Hydrotherapy is the process of using water in the treatment of various medical conditions such as arthritis and numerous rheumatoid complaints. It is completely different from swimming. Hydrotherapy consists of a series of exercises carried out in a pool whose water is typically between 33-35ºC in temperature, warmer than an average swimming pool.
The treatment usually takes place in the physiotherapy department of a hospital. A physiotherapist or their assistant will be on hand to lead the patient through the various exercises. The process is flexible and the exercises can be tailored to meet the individual needs of the patient. It is much less strenuous than aquarobics and is geared more towards slow and controlled movements. It is normal for the pool to be shared during a session of hydrotherapy and the exercises will be tailored to meet each participant’s needs.
People with similar complaints can access group sessions. Hydrotherapy is an effective procedure regardless of how many joints require the treatment. Among the ailments that can be treated this way are repercussions from joint replacement surgery, back pain, psoriatic arthritis and osteoarthritis.
However, those with other forms of arthritis are encouraged to try the therapy too. Some people query whether hydrotherapy is in any way similar to spa therapy. Spa therapy hypothesizes that the mineral content in the water it uses possesses unique health-giving qualities. Mineral water is regularly used in hydrotherapy sessions throughout Europe. Despite the fact that some evidence exists which suggests that mineral content may make a difference, it is generally believed that hydrotherapy is beneficial regardless of the kind of water being used. Here’s how hydrotherapy can help you.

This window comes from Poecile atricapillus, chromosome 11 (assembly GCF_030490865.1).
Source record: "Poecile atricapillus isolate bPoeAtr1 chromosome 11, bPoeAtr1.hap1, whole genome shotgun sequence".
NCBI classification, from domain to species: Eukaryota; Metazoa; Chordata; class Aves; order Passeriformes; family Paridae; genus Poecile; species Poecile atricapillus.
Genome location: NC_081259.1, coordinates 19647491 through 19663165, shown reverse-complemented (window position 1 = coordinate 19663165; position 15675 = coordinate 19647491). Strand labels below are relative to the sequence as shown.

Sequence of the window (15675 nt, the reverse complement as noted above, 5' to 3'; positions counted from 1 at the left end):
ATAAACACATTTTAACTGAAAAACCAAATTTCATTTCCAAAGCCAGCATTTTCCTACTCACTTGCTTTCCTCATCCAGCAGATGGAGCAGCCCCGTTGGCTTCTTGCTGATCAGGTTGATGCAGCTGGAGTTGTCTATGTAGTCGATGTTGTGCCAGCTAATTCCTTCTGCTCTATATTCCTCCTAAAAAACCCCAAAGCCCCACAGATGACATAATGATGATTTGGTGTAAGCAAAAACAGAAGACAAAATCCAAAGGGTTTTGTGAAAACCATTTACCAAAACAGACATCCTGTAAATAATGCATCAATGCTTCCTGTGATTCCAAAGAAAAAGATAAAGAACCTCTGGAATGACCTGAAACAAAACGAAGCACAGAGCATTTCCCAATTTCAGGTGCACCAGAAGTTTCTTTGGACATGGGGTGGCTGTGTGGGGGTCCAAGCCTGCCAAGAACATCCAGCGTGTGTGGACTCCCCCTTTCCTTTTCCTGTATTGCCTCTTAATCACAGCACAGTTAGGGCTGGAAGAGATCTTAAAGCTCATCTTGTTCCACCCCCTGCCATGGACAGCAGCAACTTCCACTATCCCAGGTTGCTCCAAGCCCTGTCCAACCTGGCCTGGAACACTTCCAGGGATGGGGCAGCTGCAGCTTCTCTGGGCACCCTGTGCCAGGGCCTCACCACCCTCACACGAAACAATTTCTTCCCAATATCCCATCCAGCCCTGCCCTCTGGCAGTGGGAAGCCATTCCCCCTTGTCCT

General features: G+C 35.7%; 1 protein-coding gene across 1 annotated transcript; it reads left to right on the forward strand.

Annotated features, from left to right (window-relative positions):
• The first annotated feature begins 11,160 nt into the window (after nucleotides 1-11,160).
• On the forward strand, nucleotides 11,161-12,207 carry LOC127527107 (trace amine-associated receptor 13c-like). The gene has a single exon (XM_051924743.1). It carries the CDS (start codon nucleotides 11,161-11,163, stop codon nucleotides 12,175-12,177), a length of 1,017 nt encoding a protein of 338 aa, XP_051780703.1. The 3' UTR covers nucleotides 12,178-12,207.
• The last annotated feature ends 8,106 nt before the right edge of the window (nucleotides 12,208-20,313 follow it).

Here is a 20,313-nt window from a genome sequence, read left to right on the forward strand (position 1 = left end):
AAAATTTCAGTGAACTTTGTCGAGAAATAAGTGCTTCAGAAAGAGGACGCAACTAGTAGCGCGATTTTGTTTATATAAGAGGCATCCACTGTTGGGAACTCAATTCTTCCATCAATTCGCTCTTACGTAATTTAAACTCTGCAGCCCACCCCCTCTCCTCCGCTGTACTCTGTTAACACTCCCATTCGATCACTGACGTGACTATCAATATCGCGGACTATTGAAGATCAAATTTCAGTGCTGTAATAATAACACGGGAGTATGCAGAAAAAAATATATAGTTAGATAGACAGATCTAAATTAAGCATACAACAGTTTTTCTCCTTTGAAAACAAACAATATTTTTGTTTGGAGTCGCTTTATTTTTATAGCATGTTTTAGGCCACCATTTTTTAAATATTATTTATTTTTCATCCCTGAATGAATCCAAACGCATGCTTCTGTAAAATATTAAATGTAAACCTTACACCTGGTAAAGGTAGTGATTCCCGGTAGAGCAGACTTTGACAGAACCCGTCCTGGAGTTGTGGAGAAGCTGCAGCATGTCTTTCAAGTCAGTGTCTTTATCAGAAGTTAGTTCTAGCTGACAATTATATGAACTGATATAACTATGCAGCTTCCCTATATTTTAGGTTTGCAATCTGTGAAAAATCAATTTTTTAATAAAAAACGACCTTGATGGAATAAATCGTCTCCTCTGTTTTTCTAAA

First, the warm water relaxes the muscles and soothes joint pains, thus enabling you to exercise. This is achieved through the release of endorphins, which act as a natural pain relief and aid in the reduction of muscle soreness. Your weight is supported by the water, which aids both in relieving pain and strengthening the movement in the joints.
The water also provides resistance to joint movement. Muscle strength can be enhanced when both the legs and the arms are pushed against the water. The warm water raises the body’s temperature, which in turn increases the flow of blood around the circulatory system which aids in alleviating pain. Injured tissues and damaged muscles and joints will also be improved by the higher level of circulation.
It is important not to overdo these exercises. The extra support provided by the water can lead you to believe you are capable of doing more exercise than you really are, so care is advised during hydrotherapy. The warm water and the exercises can also induce tiredness after the therapy, although this is perfectly normal and should not give you cause for concern. Hydrotherapy is among the safest and most effective ways of treating arthritis and back pain. There are other benefits of using hydrotherapy too.
For example, it helps to boost the immune system by increasing blood flow and the circulation of white blood cells. When these pass through the body, they enable an immune system fluid known as lymph to move more efficiently, thus strengthening the immune system and providing a stronger line of defence against colds and other illnesses.